My research focuses on galaxies, galaxy clusters, and the large-scale structure of the universe. Over the years I’ve studied giant cannibal galaxies, orphaned star clusters, the cosmic web, and other curios of the cosmos. As Edwin Hubble said, “We measure shadows, and we search among ghostly errors of measurement for landmarks.”
I began my career as a theoretical astrophysicist – my PhD thesis at Yale University was a computational study of how the properties of galaxy clusters might depend on the type of dark matter that dominates the universe. But over time I moved into observational astronomy.
I’ve been Principal Investigator of six successful Hubble Space Telescope programs to date and co-Investigator on many others. I’ve also used most major ground-based telescopes around the world (Keck, Subaru, VLT, Gemini, DCT, CFHT, KPNO, CTIO, etc.) in my research.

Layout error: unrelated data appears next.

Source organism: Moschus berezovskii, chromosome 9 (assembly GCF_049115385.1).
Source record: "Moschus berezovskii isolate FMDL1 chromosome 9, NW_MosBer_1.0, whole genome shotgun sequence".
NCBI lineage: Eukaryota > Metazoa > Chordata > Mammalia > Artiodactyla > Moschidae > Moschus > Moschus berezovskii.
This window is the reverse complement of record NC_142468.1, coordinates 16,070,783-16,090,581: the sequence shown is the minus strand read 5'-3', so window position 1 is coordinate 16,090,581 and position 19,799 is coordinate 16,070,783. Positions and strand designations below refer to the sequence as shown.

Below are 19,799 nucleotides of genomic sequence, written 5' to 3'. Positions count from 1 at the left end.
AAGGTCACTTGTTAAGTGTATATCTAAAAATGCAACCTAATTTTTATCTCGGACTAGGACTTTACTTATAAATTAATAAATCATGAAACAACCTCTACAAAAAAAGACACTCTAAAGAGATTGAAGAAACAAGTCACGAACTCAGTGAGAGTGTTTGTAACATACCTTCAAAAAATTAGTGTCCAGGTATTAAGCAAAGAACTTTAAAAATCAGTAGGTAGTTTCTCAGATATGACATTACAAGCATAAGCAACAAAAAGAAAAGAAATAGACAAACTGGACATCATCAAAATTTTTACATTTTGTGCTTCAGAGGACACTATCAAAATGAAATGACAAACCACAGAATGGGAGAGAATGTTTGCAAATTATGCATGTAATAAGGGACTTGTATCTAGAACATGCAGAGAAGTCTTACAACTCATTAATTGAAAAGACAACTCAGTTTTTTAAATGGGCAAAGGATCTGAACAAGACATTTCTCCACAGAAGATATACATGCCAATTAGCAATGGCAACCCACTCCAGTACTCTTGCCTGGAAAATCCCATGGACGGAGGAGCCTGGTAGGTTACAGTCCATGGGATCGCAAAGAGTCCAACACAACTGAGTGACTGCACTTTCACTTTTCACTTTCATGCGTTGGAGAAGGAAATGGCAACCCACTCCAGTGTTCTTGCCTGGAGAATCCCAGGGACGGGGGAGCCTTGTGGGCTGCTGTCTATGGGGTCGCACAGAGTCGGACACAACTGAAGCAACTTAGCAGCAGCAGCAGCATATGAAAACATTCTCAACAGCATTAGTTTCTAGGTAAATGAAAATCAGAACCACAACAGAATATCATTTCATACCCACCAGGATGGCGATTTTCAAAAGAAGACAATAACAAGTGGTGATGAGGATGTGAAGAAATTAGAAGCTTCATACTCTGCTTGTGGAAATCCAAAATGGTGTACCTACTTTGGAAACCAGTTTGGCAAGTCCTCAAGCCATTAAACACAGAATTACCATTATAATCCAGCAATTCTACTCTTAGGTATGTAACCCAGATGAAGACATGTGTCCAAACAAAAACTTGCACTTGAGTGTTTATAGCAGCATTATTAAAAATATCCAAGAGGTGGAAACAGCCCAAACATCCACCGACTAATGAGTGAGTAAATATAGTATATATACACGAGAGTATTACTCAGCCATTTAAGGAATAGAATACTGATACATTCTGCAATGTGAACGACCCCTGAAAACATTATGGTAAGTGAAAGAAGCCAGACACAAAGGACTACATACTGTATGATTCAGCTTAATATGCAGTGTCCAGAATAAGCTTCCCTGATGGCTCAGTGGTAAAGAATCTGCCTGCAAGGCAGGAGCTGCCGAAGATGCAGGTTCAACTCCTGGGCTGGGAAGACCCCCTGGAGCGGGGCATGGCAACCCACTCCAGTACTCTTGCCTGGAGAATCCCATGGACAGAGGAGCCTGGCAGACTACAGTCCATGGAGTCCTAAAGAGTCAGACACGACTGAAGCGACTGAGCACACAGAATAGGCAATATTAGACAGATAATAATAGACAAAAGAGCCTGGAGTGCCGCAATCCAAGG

The image below shows some orphaned star clusters (in green circles) that my colleagues and I discovered with Hubble. They probably once belonged to galaxies, but a sudden gust of gravity flung them into space where they now wander freely. Each of those tiny dots is actually a system of roughly a million stars.